Our strategy has been to put her to bed after some time with the booboobs that leaves her in milk-induced euphoric sleepitude, and then if she wakes up we Ferberishly let her whimper until she goes back to sleep on her own. Without us in the room, it usually works. We have had a week of good sleep, and last night when we put her to bed I was ready to put on a flight suit and land on an aircraft carrier to declare Mission Accomplished.

But our enemy is crafty, and understands how to exploit our greatest weakness. Yesterday Juniper had what Wood called her "cutest and sweetest day ever." And I can attest that the last few hours were indeed just that. We played with her Schleich animals, giggled in the tub, and she sat calm and silent in my lap while I read her seven books before bedtime. She even gave me a real hug and a kiss goodnight. Then at about 1:30 a.m. she woke and started crying, and by the timbre of her bellowing I could tell she was standing up. That was not good. Half an hour later her yowling was stronger than ever, and choked by tears. Wood was lying next to me in fitful frustration, ready to pull her hair out. Ten minutes later, with Juniper still crying, I went into the bedroom and picked her up. She was shaking. Her face glistened in the light that streamed in from the door I had opened. Choking and sobbing she threw her head against my chest and wailed. She was mad at me, and she was letting me know. She felt wounded. I wanted to smash Michel Cohen's smug face for telling me that "crying it out" doesn't affect her. I would have thrown Richard Ferber to wild dogs. I could not calm her down. After a few minutes of this punishment, her sleepy mother entered, lifted up her shirt and let Juniper rest her mouth on the boob. The sobbing stopped. She instantly fell asleep, imprisoning poor Wood in that position until she was asleep enough to lay back down in her crib, where she whimpered herself to a sleep that lasted the rest of the night.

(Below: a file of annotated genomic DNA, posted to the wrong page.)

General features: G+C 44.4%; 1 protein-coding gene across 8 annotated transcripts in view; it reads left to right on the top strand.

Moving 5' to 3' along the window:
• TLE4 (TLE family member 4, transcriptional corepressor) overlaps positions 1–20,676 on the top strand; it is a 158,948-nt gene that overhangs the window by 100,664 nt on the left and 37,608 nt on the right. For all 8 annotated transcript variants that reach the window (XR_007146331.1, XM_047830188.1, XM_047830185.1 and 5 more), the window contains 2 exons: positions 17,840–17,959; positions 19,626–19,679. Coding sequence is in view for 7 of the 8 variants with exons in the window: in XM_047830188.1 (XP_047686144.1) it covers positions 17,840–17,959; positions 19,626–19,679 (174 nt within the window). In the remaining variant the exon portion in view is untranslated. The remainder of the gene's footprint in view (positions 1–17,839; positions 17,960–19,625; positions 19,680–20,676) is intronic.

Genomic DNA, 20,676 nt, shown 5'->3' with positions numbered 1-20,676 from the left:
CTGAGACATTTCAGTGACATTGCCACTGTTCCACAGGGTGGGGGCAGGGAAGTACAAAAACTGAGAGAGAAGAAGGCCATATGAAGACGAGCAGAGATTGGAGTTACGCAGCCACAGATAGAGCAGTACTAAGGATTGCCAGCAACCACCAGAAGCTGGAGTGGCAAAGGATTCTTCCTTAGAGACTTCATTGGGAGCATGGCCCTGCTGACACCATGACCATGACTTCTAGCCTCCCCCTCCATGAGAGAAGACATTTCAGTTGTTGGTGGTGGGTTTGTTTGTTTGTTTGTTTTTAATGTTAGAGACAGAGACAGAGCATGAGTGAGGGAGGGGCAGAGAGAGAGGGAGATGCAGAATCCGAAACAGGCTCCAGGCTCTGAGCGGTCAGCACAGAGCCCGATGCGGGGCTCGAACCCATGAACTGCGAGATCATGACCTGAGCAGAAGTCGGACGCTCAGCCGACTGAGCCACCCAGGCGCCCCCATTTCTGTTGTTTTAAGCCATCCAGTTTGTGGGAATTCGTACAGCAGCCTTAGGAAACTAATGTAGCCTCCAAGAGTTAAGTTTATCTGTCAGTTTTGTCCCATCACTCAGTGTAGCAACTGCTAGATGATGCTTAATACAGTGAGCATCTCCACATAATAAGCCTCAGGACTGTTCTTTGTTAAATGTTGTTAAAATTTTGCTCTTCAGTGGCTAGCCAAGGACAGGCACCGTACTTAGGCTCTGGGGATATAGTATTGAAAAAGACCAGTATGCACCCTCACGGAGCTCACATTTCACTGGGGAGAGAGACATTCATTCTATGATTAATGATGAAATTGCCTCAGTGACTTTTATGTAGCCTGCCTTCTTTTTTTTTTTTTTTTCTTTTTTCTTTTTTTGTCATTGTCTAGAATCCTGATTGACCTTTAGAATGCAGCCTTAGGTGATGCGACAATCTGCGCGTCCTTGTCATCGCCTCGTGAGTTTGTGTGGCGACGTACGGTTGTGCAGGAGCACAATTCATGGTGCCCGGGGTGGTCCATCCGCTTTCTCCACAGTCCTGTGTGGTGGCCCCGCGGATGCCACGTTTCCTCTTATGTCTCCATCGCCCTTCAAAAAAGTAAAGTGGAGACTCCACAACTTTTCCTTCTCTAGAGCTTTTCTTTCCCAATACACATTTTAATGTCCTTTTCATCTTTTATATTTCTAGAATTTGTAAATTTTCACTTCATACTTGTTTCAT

And now, with Juniper reasserting a position of strength, drawing us out of our trench and mowing us down like a Messerschmidt, her reinforcements have arrived. Wood's mother is here for one of her patented "middle-aged-woman-sleeping-on-Dutch's-living-room-floor" weeks. Like Lord Cornwallis eyeing the approach of the French fleet at Yorktown, an imminent sense of defeat rests woefully in our bellies. We have a friend whose mother-in-law visited from Paris after she and her husband spent a month sleep training their daughter. The first night she sat there white knuckled while the baby cried in the next room, and despite strict orders not to, she rushed into the bedroom and comforted her. This went on night after night, and that month's worth of sleep training unraveled in a matter of days. Wood's mother knows better than to do that; if she tries it she'll be sleeping in a cardboard box on Larkin Street tomorrow night. But still, with her snoring on our living room floor, we have no option but to return to our bed.

We'll see what happens, but by now we're like Caesar's grizzled veterans: we know we can take whatever comes at us. What have we learned? The only advice worth listening to is advice that doesn't purport some superior knowledge of what will work with your child. Babies have their own personalities that can vary significantly from the statistical mean. It just seems to make the most sense to work with your own baby rather than the baby that only exists in some pediatrician's head.